Analyzing the Mean Center of Population Movement for Individual States, 1900 to 2010

06-03-2011 07:06 AM
Labels (1)
Esri Frequent Contributor
0 0 829
In my last blog, I discussed a new lesson and data set, entitled “Population Drift: Mean Center Analysis 1790-2010” in the ArcLessons library, which uses spatial analysis, spatial statistics, and GIS to determine and analyze the population centers of the USA and individual states over space and time, from 1790 to 2010. One of the most fascinating parts of this lesson is examining the movement of state population centers.

This map shows the movement of mean center for each of the 48 states from 1900 to 2010, with the 1900 center shown as a blue square and the 2010 center shown as a red square. Nevada’s mean center of population moved the farthest, making a beeline north to south from the mining areas near Virginia City in 1900 toward fast-growing Las Vegas. Similarly, the influx of residents to southern California and the decline of mining tugged California’s mean center toward Los Angeles, though the San Francisco Bay cities kept the center from moving as much as in Nevada. Colorado’s mean center moved from the Rocky Mountains to the Great Plains, inexorably toward Denver. In Kansas, the center moved west until 1920 as the high western plains were settled, but then reversed as a result of high plains population loss beginning with the Dust Bowl and continuing to the present day. Why did Virginia’s center move north? Why did some state centers move very little? In which state is the population center the furthest from its geographic center?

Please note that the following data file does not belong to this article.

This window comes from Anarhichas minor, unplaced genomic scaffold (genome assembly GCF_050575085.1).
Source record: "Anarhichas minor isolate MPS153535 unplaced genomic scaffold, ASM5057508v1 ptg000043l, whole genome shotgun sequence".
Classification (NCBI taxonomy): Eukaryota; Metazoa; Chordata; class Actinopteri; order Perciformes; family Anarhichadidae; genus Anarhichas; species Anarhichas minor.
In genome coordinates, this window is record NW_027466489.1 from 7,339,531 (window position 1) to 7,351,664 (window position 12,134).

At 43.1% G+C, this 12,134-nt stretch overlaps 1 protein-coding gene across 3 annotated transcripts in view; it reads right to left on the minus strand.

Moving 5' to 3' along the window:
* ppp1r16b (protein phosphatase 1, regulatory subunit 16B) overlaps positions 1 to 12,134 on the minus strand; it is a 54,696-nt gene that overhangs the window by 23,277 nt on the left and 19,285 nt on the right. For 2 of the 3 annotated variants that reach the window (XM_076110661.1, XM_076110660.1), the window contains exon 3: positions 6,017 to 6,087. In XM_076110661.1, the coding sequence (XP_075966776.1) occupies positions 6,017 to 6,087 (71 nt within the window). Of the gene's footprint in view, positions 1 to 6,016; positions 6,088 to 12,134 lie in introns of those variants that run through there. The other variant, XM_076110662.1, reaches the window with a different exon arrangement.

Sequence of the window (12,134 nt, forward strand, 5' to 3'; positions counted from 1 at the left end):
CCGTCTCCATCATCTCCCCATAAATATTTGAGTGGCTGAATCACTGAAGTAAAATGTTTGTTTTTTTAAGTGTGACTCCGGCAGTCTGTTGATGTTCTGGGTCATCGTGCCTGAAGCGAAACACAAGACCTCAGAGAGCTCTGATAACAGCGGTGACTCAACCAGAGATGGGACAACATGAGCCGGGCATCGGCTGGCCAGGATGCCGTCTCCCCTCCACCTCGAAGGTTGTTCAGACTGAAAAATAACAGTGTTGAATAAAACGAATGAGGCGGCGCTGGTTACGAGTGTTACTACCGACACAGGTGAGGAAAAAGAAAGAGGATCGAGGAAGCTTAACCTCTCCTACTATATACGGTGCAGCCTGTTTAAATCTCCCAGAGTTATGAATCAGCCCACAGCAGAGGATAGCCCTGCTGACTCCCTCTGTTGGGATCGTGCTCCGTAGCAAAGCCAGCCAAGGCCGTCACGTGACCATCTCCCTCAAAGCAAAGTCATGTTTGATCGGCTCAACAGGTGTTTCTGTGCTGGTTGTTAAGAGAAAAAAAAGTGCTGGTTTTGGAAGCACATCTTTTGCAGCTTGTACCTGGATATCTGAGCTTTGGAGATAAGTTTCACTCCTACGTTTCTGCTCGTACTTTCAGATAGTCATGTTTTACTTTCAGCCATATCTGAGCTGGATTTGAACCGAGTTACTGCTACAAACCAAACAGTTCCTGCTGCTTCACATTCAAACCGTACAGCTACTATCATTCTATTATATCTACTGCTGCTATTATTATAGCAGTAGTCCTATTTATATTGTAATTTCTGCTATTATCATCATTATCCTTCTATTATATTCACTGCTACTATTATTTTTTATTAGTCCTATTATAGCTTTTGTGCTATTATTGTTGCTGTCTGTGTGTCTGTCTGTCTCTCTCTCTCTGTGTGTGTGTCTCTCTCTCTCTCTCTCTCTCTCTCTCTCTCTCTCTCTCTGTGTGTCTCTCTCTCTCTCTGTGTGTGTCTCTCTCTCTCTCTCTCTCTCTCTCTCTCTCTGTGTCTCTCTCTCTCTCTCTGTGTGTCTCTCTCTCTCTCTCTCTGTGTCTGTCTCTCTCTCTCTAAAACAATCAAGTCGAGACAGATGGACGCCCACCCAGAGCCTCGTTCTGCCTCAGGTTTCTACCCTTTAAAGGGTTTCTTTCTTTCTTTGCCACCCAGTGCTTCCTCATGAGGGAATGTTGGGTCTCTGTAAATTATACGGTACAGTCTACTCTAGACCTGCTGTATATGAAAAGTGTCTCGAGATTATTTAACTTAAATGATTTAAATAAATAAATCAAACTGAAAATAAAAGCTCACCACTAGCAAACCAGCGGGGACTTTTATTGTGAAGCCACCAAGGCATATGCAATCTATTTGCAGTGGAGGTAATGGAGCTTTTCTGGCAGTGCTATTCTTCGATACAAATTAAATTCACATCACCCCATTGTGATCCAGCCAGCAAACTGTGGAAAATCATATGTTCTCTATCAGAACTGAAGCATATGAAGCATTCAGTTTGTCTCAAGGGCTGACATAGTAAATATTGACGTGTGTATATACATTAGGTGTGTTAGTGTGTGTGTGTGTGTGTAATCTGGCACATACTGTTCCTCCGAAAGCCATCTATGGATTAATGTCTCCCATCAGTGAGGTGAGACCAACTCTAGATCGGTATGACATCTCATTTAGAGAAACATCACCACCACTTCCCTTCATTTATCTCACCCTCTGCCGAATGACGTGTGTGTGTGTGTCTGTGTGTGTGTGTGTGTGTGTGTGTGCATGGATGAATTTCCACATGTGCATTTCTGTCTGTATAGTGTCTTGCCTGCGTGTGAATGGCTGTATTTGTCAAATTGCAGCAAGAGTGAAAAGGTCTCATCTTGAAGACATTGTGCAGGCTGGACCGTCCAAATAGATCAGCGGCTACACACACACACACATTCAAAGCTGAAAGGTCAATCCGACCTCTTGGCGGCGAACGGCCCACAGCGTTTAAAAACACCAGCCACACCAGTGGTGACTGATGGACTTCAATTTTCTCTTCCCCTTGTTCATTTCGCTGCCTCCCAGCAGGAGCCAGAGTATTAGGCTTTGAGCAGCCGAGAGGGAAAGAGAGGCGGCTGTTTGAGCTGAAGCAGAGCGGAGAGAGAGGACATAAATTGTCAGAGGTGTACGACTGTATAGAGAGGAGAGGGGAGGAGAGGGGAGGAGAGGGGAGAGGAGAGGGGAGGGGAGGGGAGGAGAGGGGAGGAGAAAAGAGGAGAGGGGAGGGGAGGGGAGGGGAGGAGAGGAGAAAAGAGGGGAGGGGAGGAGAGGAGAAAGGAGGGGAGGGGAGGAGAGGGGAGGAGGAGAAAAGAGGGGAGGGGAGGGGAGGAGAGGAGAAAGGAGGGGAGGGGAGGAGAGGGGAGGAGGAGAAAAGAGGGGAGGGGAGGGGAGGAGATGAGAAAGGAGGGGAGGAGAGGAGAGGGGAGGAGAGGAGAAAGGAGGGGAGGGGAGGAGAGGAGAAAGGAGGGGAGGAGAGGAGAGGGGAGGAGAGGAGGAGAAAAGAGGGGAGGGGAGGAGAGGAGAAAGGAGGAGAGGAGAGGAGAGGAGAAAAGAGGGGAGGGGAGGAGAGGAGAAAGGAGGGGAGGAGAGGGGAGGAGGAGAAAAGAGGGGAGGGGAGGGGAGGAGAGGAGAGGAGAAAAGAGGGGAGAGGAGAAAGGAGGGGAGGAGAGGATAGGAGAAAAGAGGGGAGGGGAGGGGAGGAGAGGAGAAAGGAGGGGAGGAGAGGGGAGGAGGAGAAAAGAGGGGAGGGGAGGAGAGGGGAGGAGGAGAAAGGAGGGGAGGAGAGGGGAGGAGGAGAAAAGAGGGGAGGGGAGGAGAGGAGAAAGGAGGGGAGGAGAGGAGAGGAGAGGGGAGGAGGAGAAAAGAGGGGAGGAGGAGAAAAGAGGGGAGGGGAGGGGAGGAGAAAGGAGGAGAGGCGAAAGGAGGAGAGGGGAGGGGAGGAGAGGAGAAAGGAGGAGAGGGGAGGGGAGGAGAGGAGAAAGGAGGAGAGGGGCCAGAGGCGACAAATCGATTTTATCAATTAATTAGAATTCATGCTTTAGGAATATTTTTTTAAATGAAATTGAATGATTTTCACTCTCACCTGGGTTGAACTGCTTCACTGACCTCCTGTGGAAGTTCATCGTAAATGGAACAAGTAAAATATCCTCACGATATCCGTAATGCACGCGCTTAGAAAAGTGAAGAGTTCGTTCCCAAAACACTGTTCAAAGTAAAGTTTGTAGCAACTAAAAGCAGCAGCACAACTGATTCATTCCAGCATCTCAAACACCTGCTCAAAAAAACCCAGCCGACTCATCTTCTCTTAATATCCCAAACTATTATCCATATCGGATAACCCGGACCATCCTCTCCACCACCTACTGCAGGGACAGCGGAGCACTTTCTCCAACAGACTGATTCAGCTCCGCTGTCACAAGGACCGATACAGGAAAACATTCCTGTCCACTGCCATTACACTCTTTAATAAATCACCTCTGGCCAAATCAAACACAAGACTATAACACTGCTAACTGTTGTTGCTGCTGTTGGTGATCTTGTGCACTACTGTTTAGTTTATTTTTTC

How might you use this lesson and data set to teach about the many economic, political, demographic, and perceptual forces that pull on the population center of each state? Where will these centers move in the future? How might you use these same techniques to analyze how the population center of a metropolitan area or a county moved over time? How might you use GIS to determine where the mean center of ethnic groups in your community or people of specific age ranges are located? Why are these centers not necessarily in the same location as the mean center for the whole population?

- Joseph Kerski, Education Manager
About the Author
I believe that spatial thinking can transform education and society through the application of Geographic Information Systems for instruction, research, administration, and policy. I hold 3 degrees in Geography, have served at NOAA, the US Census Bureau, and USGS as a cartographer and geographer, and teach a variety of F2F (Face to Face) (including T3G) and online courses. I have authored a variety of books and textbooks about the environment, STEM, GIS, and education. These include "Interpreting Our World", "Essentials of the Environment", "Tribal GIS", "The GIS Guide to Public Domain Data", "International Perspectives on Teaching and Learning with GIS In Secondary Education", "Spatial Mathematics" and others. I write for 2 blogs, 2 monthly podcasts, and a variety of journals, and have created over 5,000 videos on the Our Earth YouTube channel. Yet, as time passes, the more I realize my own limitations and that this is a lifelong learning endeavor and thus I actively seek mentors and collaborators.